By Dr. Sandra Upton, Vice President, Educational Initiatives
Do you ever feel like your organization’s efforts to become more diverse and inclusive seem to be getting nowhere? You and your team members find yourselves spending significant amounts of energy trying to do many good things with really good intentions. Yet the results are dismal at best, hard to measure, and senior leadership questions whether the return on investment is paying off. Why is this? Two reasons – and we see them often.
First, we often don’t even know if the diversity and inclusion (D&I) efforts we are engaged in are the right ones. How do you know if requiring mandatory diversity training for every employee in the company is the right thing to do? Or, if having multi-cultural potluck dinners every Thursday night is helping to create a more inclusive campus environment?
Second, even if we are doing the right things, we often have no idea if they are working or making a difference. Having employees participate in diversity training is probably not a bad idea (it’s actually a good one). However, if the training is not designed and facilitated in a way that builds in accountability, including action plans and post-training follow-up for the participants, your efforts may be a waste of time and resources. Worse yet, if not done well, diversity training can actually perpetuate stereotypes and erode efforts to build a culturally intelligent environment.
When it comes to creating a diverse, inclusive, and culturally intelligent organization, sometimes we simply “don’t know what we don’t know” and we get stuck. It’s in these situations when it might make sense to consider doing an honest assessment of where your organization is in the journey to become more diverse, inclusive, and culturally intelligent. And, more importantly, identify the right moves to get there. This process is what we call a CQ Audit™.
What’s exactly involved in a CQ Audit™?
The audit is a process that is designed to help organizations assess and understand their current state as it relates to their diversity and inclusion efforts. Another way I like to describe it is to “lift up the hood” of the organization and analyze the different parts, both old and new. See how well the initiatives you’re using are working (or not), independently and together. This includes everything from hiring practices, marketing messages, learning and development offerings, and more. The ultimate goal is to use what is learned from this comprehensive assessment to inform the development of a strategic road-map for implementing a D&I effort that is measurable, transformational, and sustainable.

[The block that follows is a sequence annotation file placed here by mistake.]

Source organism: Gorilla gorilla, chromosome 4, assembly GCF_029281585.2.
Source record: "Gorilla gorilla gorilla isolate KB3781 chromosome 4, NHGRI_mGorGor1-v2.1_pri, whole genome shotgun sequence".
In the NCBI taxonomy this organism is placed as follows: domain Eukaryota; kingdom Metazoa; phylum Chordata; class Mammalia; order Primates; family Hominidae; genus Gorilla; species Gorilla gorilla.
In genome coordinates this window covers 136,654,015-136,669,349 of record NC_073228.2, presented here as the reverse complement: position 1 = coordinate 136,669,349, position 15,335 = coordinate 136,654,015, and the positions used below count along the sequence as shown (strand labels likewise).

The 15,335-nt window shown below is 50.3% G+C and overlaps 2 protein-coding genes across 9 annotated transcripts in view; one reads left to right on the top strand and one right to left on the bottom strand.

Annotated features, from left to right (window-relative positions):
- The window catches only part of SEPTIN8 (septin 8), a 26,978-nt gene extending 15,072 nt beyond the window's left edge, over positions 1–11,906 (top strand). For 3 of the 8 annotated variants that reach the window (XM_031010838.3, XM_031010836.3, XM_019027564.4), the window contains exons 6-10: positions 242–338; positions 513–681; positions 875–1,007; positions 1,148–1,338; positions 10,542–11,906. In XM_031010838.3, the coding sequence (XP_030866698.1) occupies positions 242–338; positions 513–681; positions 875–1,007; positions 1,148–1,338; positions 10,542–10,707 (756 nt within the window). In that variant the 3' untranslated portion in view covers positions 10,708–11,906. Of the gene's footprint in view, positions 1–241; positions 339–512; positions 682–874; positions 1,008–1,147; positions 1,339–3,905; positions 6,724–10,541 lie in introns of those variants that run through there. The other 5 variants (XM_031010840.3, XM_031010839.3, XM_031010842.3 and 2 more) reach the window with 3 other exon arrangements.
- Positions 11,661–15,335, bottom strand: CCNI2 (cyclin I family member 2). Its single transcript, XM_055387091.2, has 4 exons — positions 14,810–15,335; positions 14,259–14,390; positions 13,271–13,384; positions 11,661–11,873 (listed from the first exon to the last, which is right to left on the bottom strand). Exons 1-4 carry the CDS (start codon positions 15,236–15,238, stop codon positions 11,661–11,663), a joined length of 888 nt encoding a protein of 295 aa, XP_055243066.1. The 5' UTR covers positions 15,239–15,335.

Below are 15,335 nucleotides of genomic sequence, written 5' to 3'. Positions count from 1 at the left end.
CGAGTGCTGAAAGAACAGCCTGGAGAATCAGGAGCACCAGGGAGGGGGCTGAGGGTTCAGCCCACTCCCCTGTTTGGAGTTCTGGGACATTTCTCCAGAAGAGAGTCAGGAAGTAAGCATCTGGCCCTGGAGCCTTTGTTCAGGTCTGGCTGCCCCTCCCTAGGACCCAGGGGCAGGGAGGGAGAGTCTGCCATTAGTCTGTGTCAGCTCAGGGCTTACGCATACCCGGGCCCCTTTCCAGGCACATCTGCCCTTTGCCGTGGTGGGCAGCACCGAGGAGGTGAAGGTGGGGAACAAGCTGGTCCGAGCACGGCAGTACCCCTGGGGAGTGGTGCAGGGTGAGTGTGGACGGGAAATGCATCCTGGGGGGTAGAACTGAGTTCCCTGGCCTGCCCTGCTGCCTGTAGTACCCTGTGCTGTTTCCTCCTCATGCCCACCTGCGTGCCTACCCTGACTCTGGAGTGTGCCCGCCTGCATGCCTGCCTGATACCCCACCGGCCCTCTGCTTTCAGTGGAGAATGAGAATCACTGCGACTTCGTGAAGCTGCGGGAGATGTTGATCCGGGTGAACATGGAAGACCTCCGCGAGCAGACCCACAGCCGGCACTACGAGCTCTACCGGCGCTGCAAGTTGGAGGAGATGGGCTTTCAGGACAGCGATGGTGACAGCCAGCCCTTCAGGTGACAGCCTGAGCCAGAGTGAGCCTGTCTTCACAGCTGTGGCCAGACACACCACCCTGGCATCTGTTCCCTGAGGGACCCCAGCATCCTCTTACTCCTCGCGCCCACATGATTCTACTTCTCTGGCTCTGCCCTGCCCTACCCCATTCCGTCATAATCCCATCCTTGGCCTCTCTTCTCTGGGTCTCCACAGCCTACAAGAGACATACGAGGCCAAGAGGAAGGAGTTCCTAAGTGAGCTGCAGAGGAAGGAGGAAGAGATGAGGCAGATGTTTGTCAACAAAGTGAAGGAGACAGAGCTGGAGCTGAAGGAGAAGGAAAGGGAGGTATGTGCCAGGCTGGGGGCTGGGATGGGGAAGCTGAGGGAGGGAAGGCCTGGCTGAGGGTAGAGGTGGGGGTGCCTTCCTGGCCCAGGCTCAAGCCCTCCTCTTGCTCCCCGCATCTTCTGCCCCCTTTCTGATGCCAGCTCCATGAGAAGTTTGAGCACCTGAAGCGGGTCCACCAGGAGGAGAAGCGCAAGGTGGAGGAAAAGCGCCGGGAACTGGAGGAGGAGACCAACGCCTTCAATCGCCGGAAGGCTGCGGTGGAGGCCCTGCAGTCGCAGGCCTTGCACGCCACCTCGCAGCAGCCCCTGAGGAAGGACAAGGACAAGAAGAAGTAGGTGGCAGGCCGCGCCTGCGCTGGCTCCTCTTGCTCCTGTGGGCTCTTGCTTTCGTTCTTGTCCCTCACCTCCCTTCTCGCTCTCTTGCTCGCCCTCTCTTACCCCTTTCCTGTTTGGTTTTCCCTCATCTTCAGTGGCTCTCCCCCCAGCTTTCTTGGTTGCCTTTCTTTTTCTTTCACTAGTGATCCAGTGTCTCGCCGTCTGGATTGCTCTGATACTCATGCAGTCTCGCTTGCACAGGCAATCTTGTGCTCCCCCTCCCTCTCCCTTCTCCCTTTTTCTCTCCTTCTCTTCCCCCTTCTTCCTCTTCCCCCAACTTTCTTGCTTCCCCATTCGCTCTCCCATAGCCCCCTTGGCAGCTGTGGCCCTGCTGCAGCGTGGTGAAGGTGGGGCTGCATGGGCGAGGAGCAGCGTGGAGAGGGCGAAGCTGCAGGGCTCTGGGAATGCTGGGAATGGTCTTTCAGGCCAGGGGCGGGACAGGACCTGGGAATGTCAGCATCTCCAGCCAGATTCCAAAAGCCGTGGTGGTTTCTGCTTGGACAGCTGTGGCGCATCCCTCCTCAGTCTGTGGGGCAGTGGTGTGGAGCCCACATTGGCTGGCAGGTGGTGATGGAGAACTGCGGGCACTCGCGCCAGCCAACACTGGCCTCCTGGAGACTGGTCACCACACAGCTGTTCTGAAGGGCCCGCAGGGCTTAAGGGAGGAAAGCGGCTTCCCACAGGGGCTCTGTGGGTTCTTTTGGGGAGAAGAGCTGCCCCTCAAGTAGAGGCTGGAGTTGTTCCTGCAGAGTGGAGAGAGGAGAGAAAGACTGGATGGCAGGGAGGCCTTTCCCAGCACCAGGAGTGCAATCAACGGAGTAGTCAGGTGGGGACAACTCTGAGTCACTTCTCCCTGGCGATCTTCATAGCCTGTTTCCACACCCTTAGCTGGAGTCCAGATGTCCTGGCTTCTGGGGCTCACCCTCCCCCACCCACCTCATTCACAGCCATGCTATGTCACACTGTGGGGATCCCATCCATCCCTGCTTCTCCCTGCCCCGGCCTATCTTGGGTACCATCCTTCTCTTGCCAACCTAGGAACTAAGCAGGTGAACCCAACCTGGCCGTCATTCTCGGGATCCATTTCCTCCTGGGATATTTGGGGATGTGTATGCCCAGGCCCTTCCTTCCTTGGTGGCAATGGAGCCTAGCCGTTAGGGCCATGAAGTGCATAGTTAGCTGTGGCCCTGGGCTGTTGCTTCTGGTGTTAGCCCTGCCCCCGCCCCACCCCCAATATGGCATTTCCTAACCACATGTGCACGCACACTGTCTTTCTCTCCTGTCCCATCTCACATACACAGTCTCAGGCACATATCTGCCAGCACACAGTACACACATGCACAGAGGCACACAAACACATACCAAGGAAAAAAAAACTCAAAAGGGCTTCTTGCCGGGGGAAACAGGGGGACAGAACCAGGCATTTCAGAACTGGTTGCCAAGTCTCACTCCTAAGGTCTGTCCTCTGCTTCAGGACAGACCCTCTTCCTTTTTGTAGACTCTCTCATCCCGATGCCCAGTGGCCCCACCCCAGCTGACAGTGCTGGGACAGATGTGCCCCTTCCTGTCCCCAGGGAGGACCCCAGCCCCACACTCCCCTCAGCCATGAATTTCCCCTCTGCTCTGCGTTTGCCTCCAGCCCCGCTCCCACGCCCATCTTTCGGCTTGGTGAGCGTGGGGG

A Singular Focus is Not Enough
Hiring a diverse team is important, but it is not enough if the organizational culture is not inclusive and team members lack cultural intelligence. Attracting a diverse population of students on campus is important but not enough if your faculty are not equipped to adapt their teaching style and curriculum to meet the needs of and include the diversity of cultural backgrounds of the students. As mentioned earlier, training is often essential but not enough if there is no action plan that encourages changed behavior and improved intercultural performance by your employees. The research and our experience in working with hundreds of organizations across the globe has shown us what areas you need to be paying attention to. They include looking at things such as leadership commitment, access and equity, inclusiveness, and developing the cultural intelligence of employees or students. To assume you can focus on just one thing and experience lasting, quality results is naïve.
Time to Lift Up the Hood?
So how do you know if your organization needs an Audit? And what are the benefits? Let’s first start by “assessing” whether you might need to consider an assessment. Take a look at the checklist of questions below and see how you might answer them.
|Does your organization…||
|Have a strategic plan for its D&I efforts?|
|Have a strategic, D&I plan that is integrated into the overall organizational strategy?|
|Have confidence that D&I goals and efforts identified are appropriate and relevant?|
|Experience progress with its D&I efforts?|
|Define what it means by “progress”?|
|Effectively evaluate and measure its D&I efforts?|
|Use processes and assessment tools that are academically validated?|
If you answered “no” to at least half of these questions, your organization may want to consider an Audit at some point. The benefits far outweigh the time and investment necessary, and the work invested in the short-term can save you a tremendous amount of time (and headache) in the long-term.
Businesses, educational institutions, and other organizations that are making substantive progress in their diversity and inclusion efforts and becoming more culturally intelligent are not afraid to be transparent and proactively seek to learn what they don’t know and what they need to do differently. They understand that it is the strategic combination of multiple and consistent efforts over time that make the difference and create real and lasting behavioral and organizational change.